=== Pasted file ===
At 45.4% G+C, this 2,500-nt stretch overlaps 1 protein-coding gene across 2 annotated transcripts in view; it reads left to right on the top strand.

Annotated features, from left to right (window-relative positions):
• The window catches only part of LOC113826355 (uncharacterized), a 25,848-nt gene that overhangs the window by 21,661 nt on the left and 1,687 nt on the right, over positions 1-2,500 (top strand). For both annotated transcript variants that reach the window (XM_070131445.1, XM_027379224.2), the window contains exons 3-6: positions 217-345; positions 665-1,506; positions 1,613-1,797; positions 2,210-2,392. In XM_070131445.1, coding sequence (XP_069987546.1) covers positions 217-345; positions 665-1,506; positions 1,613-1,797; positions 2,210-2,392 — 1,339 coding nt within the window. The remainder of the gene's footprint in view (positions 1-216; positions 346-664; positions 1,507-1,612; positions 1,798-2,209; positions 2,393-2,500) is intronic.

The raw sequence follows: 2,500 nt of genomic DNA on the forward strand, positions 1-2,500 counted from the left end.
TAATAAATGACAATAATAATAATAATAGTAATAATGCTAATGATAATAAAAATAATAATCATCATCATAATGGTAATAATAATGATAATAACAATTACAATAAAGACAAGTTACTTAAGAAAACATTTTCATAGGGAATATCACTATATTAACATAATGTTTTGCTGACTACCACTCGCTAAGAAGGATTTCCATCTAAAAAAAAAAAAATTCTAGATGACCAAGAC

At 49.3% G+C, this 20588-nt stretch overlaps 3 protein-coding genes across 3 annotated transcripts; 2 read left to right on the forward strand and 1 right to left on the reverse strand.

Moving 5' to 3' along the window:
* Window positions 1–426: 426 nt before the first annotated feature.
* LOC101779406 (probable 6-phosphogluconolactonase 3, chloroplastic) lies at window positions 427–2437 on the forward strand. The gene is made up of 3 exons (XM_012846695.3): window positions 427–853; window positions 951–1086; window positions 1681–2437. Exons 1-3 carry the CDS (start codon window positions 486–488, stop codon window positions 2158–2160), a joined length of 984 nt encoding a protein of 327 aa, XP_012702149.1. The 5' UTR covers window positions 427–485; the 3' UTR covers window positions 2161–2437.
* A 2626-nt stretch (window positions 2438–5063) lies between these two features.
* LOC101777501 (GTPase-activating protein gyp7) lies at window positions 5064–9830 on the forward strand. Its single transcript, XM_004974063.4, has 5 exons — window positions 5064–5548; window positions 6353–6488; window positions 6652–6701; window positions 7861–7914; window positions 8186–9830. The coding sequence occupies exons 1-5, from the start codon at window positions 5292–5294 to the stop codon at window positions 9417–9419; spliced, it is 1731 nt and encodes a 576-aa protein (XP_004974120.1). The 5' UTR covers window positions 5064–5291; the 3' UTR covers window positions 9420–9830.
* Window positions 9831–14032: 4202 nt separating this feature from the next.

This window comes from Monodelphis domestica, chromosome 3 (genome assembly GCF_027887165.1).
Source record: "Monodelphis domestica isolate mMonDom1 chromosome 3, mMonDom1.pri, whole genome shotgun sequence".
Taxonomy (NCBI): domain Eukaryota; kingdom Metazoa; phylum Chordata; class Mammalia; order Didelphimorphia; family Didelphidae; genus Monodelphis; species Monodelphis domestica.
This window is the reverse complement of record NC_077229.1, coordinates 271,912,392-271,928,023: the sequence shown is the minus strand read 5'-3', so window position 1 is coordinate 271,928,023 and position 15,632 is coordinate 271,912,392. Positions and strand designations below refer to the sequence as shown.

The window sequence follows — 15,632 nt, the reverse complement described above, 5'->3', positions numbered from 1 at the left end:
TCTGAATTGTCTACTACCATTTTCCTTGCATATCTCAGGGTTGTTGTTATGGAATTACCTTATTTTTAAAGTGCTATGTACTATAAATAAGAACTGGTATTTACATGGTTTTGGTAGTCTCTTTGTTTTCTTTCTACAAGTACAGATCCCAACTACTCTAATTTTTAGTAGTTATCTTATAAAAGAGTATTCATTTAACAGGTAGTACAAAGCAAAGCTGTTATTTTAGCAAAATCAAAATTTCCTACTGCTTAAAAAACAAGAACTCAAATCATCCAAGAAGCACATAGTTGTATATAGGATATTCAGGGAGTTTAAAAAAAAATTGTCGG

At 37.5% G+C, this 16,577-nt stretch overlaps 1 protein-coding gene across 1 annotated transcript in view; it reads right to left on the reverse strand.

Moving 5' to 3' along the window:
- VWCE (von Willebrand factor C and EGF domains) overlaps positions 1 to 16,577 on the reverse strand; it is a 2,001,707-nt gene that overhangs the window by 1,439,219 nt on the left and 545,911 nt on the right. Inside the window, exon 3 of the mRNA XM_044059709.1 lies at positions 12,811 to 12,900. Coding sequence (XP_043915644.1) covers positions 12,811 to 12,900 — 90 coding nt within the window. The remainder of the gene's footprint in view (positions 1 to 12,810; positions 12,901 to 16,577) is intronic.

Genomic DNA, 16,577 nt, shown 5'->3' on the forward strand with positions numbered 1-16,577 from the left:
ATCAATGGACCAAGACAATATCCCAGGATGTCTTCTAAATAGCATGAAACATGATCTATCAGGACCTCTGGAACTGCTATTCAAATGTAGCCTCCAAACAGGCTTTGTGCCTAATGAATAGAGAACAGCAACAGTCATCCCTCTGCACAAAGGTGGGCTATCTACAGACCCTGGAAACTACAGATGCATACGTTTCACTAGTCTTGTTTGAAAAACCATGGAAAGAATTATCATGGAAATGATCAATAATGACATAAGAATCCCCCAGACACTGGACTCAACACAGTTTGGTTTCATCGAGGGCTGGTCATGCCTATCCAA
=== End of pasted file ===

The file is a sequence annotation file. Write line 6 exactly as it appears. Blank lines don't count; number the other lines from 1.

At 49.3% G+C, this 20588-nt stretch overlaps 3 protein-coding genes across 3 annotated transcripts; 2 read left to right on the forward strand and 1 right to left on the reverse strand.